Pan, that venerable god, is dead and mourned, although perhaps not as well as he would have liked.
This story is from Lord Dunsany’s Fifty-One Tales, originally published in 1915, and is read aloud by Kay Mack.
You can read the story here, or online at: http://www.gutenberg.org/ebooks/7838
When the travellers from London entered Arcady they lamented one to another the death of Pan.
And anon they saw him lying stiff and still.
Horned Pan was still and the dew was on his fur; he had not the look of a live animal. And then they said, “It is true that Pan is dead.”
And, standing melancholy by that huge prone body, they looked for long at memorable Pan.
And evening came and a small star appeared.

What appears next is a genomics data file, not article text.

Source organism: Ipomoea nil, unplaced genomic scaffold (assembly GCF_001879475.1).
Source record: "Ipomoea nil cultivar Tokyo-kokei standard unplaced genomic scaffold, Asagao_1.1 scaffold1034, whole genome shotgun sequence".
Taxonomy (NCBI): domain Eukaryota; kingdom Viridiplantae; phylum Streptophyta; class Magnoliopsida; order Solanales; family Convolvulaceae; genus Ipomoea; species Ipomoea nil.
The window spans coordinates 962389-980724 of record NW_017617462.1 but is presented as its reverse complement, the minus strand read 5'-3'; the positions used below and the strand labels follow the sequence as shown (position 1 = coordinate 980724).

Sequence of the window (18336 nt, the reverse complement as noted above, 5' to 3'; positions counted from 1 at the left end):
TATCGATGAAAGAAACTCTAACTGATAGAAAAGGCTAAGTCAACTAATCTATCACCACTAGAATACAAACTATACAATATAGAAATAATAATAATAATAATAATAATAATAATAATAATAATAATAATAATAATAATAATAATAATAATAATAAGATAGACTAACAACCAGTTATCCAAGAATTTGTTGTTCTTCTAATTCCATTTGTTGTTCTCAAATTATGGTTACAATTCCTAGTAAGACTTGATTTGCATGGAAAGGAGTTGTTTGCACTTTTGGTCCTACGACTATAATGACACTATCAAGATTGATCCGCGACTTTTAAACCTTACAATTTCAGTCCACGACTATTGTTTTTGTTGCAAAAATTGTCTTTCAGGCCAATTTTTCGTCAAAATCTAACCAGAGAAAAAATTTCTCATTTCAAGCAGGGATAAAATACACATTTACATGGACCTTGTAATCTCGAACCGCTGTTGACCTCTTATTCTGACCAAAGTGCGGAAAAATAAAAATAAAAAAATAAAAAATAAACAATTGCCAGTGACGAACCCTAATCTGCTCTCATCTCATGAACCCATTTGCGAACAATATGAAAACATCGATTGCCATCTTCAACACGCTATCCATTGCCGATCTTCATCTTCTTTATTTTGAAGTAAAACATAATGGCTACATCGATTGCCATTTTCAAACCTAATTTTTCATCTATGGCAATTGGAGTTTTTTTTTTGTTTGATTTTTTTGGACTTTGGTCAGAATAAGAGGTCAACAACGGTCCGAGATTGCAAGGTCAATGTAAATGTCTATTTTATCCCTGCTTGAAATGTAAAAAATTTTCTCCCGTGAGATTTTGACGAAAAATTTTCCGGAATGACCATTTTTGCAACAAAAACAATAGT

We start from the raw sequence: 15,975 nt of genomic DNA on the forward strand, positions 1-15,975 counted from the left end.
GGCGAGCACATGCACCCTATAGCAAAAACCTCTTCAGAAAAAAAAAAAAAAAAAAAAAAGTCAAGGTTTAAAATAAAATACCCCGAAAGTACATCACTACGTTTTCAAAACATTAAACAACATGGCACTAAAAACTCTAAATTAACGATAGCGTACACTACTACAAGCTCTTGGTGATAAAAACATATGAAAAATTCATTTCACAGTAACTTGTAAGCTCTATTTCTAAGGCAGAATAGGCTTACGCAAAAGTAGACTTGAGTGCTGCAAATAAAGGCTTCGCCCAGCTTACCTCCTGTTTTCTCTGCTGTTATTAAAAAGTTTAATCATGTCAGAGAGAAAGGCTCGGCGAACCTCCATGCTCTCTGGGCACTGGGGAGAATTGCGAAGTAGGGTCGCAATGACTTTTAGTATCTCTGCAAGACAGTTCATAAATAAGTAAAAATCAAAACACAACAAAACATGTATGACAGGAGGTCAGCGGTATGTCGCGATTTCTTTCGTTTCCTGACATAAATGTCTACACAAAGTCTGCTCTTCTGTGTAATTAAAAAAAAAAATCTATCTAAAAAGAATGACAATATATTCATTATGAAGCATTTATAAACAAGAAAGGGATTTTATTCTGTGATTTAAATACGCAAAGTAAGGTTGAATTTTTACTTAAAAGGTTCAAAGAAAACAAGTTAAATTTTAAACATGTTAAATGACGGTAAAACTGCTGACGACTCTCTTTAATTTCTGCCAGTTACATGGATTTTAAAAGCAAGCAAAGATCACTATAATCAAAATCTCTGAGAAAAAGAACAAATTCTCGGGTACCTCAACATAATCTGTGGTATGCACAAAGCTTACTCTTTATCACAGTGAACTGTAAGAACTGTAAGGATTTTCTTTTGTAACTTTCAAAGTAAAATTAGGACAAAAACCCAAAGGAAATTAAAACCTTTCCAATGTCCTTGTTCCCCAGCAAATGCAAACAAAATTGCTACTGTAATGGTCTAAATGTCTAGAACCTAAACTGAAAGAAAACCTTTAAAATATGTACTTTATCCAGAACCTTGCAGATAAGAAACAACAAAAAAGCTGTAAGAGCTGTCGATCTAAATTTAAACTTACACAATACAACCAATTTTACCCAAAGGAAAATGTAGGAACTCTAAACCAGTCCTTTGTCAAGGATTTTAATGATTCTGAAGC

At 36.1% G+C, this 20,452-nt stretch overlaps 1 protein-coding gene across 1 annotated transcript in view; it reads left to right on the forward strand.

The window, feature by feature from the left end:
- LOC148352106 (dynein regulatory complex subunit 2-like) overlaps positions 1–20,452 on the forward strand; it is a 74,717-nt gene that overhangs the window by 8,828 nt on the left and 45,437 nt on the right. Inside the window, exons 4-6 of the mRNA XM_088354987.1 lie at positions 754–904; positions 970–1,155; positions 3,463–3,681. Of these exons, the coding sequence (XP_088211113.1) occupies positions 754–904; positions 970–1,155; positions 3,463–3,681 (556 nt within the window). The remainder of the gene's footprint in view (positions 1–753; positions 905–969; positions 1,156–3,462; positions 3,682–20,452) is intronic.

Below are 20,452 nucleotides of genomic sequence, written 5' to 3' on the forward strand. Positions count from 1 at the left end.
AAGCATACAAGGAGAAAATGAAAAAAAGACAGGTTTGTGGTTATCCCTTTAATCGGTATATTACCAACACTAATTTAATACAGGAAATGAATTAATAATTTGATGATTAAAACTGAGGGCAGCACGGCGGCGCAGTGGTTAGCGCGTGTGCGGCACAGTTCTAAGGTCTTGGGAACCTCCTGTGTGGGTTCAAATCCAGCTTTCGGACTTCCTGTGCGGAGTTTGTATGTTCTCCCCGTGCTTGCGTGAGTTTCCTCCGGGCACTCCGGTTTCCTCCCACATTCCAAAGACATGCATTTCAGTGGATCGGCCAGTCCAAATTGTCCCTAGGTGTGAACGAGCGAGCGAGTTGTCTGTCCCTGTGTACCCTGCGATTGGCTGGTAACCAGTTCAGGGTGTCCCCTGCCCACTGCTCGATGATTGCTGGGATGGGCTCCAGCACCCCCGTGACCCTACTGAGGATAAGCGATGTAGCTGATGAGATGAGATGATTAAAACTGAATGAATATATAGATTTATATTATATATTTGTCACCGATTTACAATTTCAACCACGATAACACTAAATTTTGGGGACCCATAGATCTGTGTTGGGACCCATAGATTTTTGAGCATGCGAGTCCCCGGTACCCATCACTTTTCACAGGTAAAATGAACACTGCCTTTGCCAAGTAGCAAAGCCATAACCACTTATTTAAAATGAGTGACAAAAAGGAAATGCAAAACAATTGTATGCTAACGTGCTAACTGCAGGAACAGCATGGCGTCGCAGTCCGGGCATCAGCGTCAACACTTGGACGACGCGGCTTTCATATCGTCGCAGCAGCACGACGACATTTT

And presently from a hamlet of some Arcadian valley, with a sound of idle song, Arcadian maidens came.
And, when they saw there, suddenly in the twilight, that old recumbent god, they stopped in their running and whispered among themselves. “How silly he looks,” they said, and thereat they laughed a little.
And at the sound of their laughter Pan leaped up and the gravel flew from his hooves.
And, for as long as the travellers stood and listened, the crags and the hill-tops of Arcady rang with the sounds of pursuit.